The Transformative Nature of Cyber: A PCI Blog Series

Posted on September 8, 2014 by Ira E. Hoffman, Principal in Cybersecurity, Government Contracts and International Law at Offit Kurman, P.A.

 

This is the first in a series of blogs on the theme of the transformative nature of “cyber.”  In this installment, we will begin setting the baseline for a dynamic discussion of a wide range of cybersecurity issues, starting with the definition of “cyber.”  We will also provide a briefly annotated list of the statutes that most relate to the cybersecurity issues we will address.  In future blogs, we will cover other sources of U.S. cyber law and policy, and then will turn to the transformative nature of cyber.  Although cybersecurity affects everyone, not just government contractors, and we will address the effects of cyber issues on society, generally, we will always maintain a focus on the effects on government contractors, in particular.

 

To begin with, we need a working definition of “cyber,” and we derive ours from the National Institutes of Standards and Technology (NIST) definition of “cyberspace.”  Although the term “cyber” is usually used as a prefix in conjunction with words such as attack, incident, security, space, and threat, we will use the term “cyber” broadly, with or without a suffix, to refer to information technology (IT) that is used in connection with “the interdependent network of information systems infrastructures, including the Internet, telecommunications networks, computer systems, and embedded processors and controllers.”  See NIST, Glossary of Key Information Security Terms, NISTIR 7298 (Rev. 2, 2013) (adapted from definition of “cyberspace”).

 

Now that we have a working definition of “cyber,” we turn to the current state of U.S. law relating to cyber, which can only be described as a “patchwork.”  Since there is nothing in the Constitution about cyber, and even though the courts have recognized a constitutional right to privacy, starting with Griswold v. Connecticut, 381 U.S. 479 (1965), the primary source of cybersecurity law is statutory.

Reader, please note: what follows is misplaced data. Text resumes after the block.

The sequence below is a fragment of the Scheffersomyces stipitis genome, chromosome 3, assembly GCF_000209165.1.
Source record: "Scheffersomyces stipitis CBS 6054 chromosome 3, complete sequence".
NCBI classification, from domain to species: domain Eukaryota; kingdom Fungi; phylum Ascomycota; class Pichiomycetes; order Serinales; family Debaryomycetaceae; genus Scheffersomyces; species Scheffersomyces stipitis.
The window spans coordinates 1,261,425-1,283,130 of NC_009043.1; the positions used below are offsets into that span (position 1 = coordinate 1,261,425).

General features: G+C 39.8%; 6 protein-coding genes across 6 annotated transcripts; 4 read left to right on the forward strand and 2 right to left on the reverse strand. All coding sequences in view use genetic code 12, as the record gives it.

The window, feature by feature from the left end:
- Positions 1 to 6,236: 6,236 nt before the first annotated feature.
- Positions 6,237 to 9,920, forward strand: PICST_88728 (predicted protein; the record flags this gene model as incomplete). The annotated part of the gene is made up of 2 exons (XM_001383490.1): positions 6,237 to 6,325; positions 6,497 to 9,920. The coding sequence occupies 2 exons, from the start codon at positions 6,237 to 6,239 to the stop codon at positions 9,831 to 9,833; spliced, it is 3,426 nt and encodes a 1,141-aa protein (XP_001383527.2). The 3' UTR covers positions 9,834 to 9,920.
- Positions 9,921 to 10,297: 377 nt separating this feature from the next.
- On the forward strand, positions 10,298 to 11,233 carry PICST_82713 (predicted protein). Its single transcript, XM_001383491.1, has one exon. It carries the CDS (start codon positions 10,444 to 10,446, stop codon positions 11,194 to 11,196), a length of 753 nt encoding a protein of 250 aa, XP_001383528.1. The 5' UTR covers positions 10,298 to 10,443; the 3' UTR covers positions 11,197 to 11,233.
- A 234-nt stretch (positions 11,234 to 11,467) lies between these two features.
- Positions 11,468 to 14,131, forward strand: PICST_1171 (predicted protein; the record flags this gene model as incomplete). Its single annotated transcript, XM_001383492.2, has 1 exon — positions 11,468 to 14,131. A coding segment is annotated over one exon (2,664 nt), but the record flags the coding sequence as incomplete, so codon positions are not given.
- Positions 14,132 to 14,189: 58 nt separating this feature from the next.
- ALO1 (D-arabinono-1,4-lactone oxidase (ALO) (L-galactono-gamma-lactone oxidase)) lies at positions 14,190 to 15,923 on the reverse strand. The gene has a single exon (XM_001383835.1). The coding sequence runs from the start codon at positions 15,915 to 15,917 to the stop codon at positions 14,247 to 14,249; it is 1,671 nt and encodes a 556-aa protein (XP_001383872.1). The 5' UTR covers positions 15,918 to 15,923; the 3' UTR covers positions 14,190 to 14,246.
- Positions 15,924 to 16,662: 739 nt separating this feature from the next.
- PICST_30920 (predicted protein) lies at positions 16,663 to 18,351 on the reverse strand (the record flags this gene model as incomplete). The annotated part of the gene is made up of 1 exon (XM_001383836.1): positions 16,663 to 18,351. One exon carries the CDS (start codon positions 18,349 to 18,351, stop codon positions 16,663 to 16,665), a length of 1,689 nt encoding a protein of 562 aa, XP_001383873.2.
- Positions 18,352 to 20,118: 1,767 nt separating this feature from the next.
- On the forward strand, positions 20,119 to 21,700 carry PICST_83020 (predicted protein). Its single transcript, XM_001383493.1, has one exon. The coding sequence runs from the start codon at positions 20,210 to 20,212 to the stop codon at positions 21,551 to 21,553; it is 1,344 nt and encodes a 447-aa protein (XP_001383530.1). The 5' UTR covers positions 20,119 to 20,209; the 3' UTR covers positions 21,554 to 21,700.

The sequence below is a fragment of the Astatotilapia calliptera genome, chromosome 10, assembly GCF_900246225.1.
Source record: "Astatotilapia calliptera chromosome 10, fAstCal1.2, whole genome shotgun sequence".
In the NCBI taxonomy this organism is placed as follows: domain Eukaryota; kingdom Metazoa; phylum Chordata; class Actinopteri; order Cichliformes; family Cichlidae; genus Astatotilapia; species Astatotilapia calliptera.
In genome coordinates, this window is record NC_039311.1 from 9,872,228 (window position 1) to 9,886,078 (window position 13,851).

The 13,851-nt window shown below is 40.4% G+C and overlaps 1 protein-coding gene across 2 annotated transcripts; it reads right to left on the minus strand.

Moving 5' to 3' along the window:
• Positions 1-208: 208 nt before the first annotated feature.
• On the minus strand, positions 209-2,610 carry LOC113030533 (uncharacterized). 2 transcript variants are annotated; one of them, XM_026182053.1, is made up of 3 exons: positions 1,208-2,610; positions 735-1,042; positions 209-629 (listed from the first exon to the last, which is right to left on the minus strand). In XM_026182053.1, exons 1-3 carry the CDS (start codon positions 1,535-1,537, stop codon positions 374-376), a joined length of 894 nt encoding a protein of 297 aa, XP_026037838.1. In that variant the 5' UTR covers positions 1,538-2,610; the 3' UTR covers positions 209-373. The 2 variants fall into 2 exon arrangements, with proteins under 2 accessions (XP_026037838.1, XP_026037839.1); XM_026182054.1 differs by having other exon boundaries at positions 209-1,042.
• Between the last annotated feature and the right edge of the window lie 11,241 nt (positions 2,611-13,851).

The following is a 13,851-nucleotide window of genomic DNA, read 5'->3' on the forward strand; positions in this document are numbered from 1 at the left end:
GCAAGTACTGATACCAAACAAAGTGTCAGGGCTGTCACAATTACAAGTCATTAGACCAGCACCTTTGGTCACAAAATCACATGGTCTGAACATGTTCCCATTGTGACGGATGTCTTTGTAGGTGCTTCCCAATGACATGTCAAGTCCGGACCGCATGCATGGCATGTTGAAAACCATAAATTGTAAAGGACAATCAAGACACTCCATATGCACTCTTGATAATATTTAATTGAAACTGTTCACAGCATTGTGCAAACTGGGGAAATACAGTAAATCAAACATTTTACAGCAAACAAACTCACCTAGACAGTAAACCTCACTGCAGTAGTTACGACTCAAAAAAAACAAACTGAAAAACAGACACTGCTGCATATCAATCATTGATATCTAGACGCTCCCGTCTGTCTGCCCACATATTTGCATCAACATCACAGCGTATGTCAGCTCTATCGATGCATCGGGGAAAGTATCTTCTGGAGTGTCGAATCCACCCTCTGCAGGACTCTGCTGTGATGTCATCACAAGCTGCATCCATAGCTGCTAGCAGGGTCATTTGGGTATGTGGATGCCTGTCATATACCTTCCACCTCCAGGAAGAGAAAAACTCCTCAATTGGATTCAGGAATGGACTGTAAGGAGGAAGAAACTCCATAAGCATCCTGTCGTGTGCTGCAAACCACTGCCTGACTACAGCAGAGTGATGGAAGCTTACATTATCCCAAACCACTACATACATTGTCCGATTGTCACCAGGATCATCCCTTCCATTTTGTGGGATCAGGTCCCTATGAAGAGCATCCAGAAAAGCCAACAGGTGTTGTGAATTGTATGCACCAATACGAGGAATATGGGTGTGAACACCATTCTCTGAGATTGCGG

Unfortunately, there is no single, comprehensive, remotely up-to-date Federal cybersecurity statute.  In that light, the following is a list, albeit an idiosyncratic one, of statutes that establish or affect significant Federal cybersecurity requirements.  Since they were passed in response to successive, evolving cyber threats of differing magnitudes, but without having a harmonized statutory scheme as an organizing principle, it is illuminating to list the selected statutes in chronological order.

 

  • Counterfeit Access Device & Computer Fraud & Abuse Act of 1984, Pub. L. No. 98-473 (codified as amended at 18 U.S.C. § 1030) (prohibits attacks on Federal  computers and bank networks in interstate and international commerce)
  • Computer Fraud and Abuse Act of 1986 (CFAA), Pub. L. No. 99-474 (codified at 18 U.S.C. §§ 1001 note, 1030) (expanded scope of CFAA of 1984; carved out  exemption for Intelligence Community (IC) and law enforcement agencies)
  • Electronic Communications Privacy Act of 1986 (ECPA), Pub. L. No. 99-508 (codified at scattered sections of 18 U.S.C.) (bans unauthorized electronic eavesdropping) (includes the Stored Communications Act, 18 U.S.C. §§ 2701-2712, which proscribes illegal access to stored communications, which now include “cloud” storage of emails)
  • Computer Security Act of 1987, Pub. L. No. 100-235 (codified at 15 U.S.C. §§ 278g-3 & 278g-4, 40 U.S.C. § 759) (directed NIST to develop cybersecurity policies for Federal civilian agency networks, except for national security systems used for DoD and the IC)
  • Paperwork Reduction Act of 1995, Pub. L. No. 104-13 (codified as amended at 44 U.S.C. §§ 3501-3520) (directed OMB to develop Federal cybersecurity policies) (superseded in part by Homeland Security Act, infra)
  • Clinger-Cohen Act of 1996 (a/k/a Federal Acquisition Reform Act (FARA) & Information Technology Management Reform Act of 1996 (ITMRA)), Pub. L. No. 104-106) (repealed portions of Brooks Act by giving agency heads authority to acquire IT; established CIO position at each agency; required agency heads to ensure adequacy of agency cybersecurity policies; exempted national security systems from most provisions)